North American Porcupine
Quills sewn onto deerskin used to be the trading wampum of the Northeastern Indian tribes. Quills are still used for decoration by the Athabaskans of Interior Alaska. Natives used to kill porcupines just for their quills, but today the Natives corner the animal and then tap the back of the animal with a styrofoam paddle to collect all the quills they need. The quills are dyed with locally obtainable vegetable materials and then sewn into skin clothing, earrings, and artistic items.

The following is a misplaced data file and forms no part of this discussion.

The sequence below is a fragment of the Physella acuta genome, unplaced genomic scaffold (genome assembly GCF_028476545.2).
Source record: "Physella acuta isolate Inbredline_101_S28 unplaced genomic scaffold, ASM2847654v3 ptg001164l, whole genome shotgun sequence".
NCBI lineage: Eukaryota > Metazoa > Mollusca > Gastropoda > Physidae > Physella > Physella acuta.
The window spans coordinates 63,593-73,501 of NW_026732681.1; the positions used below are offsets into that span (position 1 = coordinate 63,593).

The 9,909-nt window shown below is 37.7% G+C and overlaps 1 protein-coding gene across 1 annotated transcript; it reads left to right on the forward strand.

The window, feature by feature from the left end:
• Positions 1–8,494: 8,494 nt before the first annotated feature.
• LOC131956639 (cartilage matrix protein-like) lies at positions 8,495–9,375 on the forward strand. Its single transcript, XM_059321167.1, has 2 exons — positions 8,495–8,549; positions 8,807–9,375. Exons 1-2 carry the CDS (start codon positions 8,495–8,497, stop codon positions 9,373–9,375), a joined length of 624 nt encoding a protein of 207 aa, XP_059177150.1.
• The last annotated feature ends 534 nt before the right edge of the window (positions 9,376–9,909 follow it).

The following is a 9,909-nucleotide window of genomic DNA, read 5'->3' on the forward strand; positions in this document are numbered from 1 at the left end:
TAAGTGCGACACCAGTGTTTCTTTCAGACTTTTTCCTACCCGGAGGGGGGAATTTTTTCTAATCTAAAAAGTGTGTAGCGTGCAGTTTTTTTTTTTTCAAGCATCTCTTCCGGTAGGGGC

The porcupine can be easily approached and killed with a club because of its plodding gait. This trait has saved the lives of hungry Natives, trappers, and miners in times past. For this reason, although the hunting season is open all year with no bag limit, many people do not kill porcupines without cause. Some people find the meat too strong, but in some areas of the state, porcupines with their heavy layer of fat are considered a delicacy.